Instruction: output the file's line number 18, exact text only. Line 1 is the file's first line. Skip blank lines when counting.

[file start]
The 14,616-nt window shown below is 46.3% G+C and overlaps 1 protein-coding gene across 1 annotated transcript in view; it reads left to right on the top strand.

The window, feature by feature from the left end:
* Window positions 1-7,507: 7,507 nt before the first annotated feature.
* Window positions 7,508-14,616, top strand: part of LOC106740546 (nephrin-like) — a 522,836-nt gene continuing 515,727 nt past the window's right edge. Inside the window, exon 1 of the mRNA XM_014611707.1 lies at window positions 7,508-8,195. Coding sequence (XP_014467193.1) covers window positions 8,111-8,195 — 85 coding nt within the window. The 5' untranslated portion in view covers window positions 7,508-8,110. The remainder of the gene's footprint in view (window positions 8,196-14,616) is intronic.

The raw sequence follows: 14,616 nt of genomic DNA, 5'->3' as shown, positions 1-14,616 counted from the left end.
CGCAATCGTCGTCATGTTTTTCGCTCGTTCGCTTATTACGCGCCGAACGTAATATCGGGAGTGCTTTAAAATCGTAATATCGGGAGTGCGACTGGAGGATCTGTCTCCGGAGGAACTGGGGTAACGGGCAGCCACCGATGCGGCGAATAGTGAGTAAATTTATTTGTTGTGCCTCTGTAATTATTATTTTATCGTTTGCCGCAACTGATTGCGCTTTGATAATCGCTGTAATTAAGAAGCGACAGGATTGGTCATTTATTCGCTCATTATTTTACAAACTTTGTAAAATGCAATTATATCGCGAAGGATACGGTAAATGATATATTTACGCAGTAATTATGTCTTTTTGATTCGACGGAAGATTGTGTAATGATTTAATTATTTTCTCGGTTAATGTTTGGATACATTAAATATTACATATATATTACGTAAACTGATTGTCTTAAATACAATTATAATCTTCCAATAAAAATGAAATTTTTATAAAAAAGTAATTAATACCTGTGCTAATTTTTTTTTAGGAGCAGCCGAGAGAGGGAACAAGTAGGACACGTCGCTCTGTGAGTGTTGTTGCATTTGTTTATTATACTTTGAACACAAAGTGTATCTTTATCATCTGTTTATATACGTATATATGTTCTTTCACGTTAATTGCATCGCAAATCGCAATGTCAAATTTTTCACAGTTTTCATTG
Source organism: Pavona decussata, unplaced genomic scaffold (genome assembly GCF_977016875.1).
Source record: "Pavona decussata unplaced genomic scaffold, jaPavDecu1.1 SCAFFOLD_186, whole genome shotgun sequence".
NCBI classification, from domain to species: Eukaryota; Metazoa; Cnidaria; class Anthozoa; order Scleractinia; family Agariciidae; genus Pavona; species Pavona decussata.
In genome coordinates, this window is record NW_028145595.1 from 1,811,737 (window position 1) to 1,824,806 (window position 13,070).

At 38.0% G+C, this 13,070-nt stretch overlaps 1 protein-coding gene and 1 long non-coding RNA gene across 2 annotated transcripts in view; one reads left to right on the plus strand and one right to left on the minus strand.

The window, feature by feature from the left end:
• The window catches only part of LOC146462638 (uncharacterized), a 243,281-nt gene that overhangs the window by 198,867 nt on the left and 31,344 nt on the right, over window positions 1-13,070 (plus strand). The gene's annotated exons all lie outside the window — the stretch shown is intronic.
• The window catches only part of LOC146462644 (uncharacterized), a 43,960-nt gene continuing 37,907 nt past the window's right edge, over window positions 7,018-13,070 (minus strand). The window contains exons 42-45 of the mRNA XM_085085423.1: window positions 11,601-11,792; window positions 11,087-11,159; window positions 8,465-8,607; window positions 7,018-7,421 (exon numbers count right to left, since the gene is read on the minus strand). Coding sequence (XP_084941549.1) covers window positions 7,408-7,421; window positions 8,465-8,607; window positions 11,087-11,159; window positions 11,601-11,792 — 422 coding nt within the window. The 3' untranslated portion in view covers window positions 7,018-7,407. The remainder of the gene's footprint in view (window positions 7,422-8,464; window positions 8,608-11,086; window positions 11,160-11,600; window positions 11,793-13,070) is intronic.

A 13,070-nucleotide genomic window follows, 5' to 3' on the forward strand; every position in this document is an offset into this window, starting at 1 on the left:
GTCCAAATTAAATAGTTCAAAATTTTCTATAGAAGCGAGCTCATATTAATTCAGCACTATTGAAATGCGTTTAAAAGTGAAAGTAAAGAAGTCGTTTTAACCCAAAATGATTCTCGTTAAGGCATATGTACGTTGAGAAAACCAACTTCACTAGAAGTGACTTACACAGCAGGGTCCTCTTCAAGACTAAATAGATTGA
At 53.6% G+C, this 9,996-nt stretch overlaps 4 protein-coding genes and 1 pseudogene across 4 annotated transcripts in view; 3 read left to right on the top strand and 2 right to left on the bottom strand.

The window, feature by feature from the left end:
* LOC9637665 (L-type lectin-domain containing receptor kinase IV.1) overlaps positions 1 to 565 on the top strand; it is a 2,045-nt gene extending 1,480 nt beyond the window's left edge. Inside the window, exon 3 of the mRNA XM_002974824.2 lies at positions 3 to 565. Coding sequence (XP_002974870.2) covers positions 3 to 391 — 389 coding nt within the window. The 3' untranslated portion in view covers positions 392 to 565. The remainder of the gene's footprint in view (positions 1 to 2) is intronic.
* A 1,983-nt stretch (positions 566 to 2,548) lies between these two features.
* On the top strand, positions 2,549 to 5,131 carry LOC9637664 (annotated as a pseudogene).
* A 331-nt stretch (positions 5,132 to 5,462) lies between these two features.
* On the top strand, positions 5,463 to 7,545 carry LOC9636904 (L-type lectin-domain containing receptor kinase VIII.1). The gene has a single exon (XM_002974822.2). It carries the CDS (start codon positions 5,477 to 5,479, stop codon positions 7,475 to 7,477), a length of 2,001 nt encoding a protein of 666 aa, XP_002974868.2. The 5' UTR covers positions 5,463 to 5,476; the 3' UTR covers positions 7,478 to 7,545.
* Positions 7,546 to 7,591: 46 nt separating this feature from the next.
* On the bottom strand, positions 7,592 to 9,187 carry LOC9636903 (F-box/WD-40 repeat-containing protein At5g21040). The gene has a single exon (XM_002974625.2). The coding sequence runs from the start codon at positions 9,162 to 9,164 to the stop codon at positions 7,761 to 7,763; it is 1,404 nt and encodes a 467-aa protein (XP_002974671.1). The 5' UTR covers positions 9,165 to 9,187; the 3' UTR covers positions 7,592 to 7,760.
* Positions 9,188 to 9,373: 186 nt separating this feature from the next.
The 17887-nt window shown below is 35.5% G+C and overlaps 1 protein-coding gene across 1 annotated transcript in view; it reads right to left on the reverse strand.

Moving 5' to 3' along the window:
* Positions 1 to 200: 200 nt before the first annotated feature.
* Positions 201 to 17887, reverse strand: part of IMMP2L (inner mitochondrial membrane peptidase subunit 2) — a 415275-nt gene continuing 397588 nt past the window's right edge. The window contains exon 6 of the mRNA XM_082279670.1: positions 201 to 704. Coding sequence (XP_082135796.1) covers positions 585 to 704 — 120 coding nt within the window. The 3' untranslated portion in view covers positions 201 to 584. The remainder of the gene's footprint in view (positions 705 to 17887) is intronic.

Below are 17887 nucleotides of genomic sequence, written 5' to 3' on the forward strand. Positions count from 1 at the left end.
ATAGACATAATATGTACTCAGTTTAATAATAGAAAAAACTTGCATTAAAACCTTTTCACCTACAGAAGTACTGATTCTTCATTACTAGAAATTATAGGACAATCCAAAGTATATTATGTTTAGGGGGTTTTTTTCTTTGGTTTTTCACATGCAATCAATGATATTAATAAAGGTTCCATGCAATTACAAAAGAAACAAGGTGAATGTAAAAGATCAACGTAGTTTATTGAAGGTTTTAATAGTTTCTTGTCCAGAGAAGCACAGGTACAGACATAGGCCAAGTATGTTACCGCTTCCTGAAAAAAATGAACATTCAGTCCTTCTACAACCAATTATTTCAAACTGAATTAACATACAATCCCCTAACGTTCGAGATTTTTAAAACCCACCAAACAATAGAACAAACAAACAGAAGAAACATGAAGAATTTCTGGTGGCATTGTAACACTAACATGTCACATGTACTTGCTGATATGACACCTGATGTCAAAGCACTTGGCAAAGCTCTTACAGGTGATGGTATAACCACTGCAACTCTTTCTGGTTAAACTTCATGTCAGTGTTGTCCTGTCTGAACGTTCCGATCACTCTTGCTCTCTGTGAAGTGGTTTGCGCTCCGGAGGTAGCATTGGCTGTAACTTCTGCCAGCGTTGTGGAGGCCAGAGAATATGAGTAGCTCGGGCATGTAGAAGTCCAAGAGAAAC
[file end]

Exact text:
The window, feature by feature from the left end: